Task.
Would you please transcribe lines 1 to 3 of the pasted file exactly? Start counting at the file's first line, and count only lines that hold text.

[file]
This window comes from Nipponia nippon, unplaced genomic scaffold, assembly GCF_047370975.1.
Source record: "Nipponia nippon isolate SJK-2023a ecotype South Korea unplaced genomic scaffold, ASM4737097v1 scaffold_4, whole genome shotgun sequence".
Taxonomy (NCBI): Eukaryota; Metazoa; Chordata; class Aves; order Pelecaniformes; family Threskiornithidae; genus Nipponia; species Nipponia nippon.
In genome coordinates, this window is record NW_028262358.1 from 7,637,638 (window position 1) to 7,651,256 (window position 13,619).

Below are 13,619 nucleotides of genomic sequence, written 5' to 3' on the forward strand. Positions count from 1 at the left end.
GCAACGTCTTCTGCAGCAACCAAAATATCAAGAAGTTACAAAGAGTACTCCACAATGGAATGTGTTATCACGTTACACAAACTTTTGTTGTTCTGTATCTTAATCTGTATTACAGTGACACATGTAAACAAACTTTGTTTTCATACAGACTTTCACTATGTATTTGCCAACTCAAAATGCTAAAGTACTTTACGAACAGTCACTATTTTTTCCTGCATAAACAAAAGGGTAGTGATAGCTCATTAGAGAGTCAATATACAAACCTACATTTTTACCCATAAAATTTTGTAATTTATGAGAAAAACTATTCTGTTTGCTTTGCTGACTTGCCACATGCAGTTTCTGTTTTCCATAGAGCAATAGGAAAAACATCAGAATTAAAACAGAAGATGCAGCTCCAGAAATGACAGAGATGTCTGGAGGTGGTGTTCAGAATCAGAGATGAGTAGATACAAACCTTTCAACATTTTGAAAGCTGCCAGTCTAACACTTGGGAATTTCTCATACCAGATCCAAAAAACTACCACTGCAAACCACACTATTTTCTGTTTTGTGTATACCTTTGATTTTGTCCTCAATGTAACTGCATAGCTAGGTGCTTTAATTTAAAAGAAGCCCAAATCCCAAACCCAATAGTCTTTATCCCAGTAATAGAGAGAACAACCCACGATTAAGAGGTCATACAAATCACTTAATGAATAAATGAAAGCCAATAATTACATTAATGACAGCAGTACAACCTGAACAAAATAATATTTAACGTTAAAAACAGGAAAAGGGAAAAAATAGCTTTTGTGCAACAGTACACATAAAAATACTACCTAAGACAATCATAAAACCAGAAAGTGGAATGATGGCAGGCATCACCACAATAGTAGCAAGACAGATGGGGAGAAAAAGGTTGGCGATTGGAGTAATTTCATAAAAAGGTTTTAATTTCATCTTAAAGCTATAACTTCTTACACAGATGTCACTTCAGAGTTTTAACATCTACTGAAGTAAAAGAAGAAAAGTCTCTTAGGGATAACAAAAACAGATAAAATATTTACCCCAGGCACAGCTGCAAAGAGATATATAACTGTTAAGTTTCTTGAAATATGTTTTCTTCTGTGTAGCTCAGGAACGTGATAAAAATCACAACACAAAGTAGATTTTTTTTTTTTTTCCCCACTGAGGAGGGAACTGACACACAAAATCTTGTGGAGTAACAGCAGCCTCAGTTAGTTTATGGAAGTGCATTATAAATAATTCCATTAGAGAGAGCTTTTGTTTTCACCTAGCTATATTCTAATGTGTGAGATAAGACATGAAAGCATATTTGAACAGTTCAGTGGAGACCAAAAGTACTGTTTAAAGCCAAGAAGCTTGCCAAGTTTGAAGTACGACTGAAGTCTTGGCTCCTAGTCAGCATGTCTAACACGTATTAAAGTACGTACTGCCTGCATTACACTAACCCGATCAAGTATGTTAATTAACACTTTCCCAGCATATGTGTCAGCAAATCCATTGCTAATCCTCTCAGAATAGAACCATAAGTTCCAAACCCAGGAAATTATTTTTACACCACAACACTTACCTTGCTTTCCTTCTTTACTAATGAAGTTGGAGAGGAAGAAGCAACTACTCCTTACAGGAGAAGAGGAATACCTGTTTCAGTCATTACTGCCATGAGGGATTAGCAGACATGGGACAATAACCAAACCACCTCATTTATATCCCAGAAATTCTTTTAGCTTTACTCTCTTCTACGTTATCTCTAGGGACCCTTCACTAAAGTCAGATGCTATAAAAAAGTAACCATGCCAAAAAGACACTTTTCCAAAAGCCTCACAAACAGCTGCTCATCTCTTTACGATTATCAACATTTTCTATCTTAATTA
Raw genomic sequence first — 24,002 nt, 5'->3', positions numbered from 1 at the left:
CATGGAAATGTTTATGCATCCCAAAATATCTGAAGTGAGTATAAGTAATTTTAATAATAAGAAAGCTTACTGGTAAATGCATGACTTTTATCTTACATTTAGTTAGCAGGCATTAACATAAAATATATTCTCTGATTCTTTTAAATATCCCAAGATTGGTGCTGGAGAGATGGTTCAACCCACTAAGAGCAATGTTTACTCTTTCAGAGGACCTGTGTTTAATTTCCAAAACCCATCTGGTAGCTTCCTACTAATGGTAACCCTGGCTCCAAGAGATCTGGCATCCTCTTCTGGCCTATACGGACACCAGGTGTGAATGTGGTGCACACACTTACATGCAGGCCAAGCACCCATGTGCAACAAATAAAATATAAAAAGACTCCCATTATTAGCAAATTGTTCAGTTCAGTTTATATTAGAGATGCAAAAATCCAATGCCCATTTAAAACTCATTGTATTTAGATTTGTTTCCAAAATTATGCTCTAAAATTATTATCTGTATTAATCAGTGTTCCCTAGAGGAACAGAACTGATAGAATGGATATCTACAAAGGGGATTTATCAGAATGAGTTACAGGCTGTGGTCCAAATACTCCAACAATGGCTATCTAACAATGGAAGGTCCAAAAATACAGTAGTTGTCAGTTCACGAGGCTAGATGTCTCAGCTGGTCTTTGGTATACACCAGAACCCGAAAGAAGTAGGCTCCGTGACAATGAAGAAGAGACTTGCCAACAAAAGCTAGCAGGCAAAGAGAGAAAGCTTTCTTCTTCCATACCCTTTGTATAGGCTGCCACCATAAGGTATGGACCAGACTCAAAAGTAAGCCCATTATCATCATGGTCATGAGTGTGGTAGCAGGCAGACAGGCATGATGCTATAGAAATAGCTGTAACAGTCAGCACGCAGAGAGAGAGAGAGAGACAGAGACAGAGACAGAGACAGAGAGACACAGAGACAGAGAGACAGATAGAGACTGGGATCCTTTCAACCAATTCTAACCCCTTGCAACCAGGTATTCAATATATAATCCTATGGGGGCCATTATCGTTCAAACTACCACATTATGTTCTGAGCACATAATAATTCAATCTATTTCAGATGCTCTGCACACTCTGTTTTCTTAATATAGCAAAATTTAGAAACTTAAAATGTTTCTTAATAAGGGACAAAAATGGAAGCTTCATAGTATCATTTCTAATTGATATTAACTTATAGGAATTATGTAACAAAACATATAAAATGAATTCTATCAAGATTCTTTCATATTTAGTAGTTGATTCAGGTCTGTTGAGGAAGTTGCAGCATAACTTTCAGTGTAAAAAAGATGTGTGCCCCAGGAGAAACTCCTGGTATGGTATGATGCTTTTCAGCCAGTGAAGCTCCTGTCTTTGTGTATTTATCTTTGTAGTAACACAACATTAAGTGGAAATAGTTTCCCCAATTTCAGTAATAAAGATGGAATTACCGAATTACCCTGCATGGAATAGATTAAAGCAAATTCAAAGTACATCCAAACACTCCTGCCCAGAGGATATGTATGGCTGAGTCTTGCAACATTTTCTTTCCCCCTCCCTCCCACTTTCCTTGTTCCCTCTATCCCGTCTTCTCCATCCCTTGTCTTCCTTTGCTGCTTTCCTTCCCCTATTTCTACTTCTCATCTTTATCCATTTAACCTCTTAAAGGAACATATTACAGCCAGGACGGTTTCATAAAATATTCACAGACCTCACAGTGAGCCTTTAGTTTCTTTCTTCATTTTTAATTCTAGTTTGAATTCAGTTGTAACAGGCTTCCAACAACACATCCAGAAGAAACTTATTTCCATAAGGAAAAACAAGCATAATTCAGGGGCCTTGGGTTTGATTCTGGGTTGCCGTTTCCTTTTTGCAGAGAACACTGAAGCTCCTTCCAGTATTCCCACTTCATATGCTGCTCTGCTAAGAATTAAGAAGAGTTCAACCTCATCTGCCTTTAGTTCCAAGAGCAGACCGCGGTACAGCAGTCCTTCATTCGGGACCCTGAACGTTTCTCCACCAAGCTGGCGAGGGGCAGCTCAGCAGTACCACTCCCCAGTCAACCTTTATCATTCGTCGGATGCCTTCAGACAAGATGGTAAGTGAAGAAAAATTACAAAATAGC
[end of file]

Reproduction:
This window comes from Nipponia nippon, unplaced genomic scaffold, assembly GCF_047370975.1.
Source record: "Nipponia nippon isolate SJK-2023a ecotype South Korea unplaced genomic scaffold, ASM4737097v1 scaffold_4, whole genome shotgun sequence".
Taxonomy (NCBI): Eukaryota; Metazoa; Chordata; class Aves; order Pelecaniformes; family Threskiornithidae; genus Nipponia; species Nipponia nippon.